When you know your indirect competitors, you can get the full picture of your competition. Plus, you can stay one step ahead of potential replacement competitors—those that can fully disrupt your industry, like Airbnb did to hotels.
2. Evaluate their products and services
To find out why shoppers choose your competitors’ product or service, you’ll need to understand what your competitors offer. Take a look at your competitors’ websites, Yelp Business Pages, and other channels to do a deep dive on:
- Service or product features
- Available add-ons
- Guarantees, warranties, and return policies
- How they price their products or services
- What customers love about your competitors’ products or services
- Conversely, what makes customers hesitant about your competitors
For e-commerce brands, comparing shipping options is also key to making competitive decisions. Since shipping costs are the top reason for abandoned shopping carts in the U.S., keep your fees on par or less than other brands to win sales.
Using your findings, you can brainstorm smarter pricing strategies, identify industry trends, and figure out where your brand excels compared to your competitors. Plus, you can better develop a value proposition, which is the core reason why people should choose your products or services.
3. Identify their sales tactics
Direct competitors often have different sales processes. When you know how other brands get leads and achieve sales, you can brainstorm ways to improve your own business’ sales efforts and your customer experience.
To start, identify all of the places competitors sell their products or services. These can include physical business locations, online marketplaces like Etsy and Amazon, social media shops, and e-commerce sites. Take note of any planned expansions on their website or social media so you know if your competitors are growing or aiming to reach new markets.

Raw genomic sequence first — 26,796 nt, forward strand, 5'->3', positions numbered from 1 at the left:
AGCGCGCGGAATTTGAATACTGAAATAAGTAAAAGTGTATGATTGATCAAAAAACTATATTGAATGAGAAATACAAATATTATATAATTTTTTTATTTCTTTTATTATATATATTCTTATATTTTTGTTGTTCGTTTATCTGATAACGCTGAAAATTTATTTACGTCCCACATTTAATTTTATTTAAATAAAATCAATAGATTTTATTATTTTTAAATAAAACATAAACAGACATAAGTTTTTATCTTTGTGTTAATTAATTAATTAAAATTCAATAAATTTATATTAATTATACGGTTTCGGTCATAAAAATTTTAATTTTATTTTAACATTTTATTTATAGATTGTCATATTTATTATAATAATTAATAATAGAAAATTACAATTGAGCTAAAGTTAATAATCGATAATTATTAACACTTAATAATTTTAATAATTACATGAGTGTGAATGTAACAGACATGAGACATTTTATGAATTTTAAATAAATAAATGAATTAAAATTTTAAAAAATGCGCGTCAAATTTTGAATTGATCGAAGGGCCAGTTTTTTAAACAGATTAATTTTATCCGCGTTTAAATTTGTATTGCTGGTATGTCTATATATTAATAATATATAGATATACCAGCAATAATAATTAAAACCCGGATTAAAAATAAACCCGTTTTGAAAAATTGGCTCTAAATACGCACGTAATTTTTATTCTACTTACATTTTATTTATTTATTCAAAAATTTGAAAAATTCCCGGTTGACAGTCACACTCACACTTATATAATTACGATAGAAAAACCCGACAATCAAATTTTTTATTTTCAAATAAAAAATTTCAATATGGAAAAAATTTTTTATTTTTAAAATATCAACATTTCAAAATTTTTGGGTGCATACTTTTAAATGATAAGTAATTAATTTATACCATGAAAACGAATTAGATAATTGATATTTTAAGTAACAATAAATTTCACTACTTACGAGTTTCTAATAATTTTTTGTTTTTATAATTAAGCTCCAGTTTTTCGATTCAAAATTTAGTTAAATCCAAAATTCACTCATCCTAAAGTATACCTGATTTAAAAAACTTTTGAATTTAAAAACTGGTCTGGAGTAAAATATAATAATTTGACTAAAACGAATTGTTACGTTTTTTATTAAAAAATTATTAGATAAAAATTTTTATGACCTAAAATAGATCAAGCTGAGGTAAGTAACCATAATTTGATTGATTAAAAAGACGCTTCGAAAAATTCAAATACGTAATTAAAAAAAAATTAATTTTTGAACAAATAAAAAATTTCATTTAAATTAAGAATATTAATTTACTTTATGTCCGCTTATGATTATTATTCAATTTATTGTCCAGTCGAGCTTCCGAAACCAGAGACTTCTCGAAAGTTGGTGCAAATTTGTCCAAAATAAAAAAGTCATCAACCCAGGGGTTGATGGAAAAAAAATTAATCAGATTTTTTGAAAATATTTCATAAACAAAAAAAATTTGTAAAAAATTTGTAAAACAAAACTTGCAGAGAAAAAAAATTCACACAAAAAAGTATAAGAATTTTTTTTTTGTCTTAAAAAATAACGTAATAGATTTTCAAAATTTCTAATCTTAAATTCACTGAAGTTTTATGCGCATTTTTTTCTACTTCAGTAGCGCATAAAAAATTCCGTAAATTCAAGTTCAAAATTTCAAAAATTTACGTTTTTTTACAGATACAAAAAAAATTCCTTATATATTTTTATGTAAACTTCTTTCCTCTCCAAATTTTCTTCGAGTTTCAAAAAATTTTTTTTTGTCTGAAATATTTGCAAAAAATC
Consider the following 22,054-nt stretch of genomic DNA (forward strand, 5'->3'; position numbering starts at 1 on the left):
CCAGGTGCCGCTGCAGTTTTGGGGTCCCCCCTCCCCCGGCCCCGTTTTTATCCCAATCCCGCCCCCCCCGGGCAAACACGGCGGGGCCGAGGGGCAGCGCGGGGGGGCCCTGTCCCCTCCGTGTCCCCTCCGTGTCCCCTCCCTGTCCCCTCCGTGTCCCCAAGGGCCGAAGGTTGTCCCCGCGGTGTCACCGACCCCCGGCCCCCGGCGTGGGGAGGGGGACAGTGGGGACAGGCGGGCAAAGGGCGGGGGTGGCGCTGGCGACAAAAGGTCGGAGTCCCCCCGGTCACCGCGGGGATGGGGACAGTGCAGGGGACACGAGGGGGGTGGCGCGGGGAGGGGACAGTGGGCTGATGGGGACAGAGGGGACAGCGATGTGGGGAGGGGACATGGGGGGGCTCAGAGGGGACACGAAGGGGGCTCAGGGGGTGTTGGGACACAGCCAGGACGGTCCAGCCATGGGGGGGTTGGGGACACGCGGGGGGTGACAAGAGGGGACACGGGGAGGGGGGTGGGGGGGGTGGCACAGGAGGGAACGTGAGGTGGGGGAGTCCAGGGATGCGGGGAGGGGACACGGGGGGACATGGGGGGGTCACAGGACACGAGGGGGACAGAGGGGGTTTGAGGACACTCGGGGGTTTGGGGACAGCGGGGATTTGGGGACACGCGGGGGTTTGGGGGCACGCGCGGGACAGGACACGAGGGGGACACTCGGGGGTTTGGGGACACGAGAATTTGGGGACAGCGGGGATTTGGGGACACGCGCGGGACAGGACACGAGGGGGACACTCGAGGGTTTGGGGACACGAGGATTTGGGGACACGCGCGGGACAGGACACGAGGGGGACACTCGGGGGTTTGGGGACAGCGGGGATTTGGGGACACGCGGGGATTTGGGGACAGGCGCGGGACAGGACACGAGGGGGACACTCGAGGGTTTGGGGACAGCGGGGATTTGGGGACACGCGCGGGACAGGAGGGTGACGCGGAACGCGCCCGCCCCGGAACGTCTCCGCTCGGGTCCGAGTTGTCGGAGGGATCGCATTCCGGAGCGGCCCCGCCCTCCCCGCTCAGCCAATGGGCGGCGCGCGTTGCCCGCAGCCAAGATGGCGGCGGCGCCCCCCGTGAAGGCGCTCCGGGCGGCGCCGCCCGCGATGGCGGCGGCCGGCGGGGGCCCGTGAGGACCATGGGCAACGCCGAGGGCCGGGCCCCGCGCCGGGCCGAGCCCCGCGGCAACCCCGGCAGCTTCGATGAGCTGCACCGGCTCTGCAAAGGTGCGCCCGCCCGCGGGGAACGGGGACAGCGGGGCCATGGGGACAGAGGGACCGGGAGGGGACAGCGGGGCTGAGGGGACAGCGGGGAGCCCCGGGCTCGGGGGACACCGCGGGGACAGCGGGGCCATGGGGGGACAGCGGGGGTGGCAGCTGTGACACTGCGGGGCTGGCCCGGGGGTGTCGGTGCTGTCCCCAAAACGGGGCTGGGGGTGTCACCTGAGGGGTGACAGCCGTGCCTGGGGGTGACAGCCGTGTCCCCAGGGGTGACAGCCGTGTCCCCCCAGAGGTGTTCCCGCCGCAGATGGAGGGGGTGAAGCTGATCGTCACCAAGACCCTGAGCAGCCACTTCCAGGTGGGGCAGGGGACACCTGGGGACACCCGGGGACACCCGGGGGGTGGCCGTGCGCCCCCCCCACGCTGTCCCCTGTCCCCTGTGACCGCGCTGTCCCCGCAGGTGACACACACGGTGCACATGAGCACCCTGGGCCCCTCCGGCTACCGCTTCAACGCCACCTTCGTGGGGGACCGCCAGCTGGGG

Then, research the sales tactics your competitors use to draw leads toward a purchase, including sales promotions and product demos. Peruse their websites, attend industry conferences, sign up for their newsletters, and read their social media comments and Yelp Page reviews to gain customer insights.
4. Analyze their marketing efforts
Before businesses can sell to their target customers, they need to reach them first. Do a thorough analysis of your competitors’ marketing strategies to determine channels and tactics to focus on—which ones you should start using and which ones you shouldn’t waste your time on at all. Using their trial-and-error, you can optimize your marketing plan and make the most of your time and resources.
To start, identify the marketing channels your competitors are using, such as Yelp, Twitter, LinkedIn, and search engines. Then take note of any clear strategies. For instance, you can identify keywords they’re targeting to enhance their search engine optimization (SEO) and determine the types of content marketing they’re producing (like blog posts, YouTube videos, or podcasts). Pay attention to how often your competitors run marketing campaigns, post to social media, and respond to comments and reviews on social media and review platforms.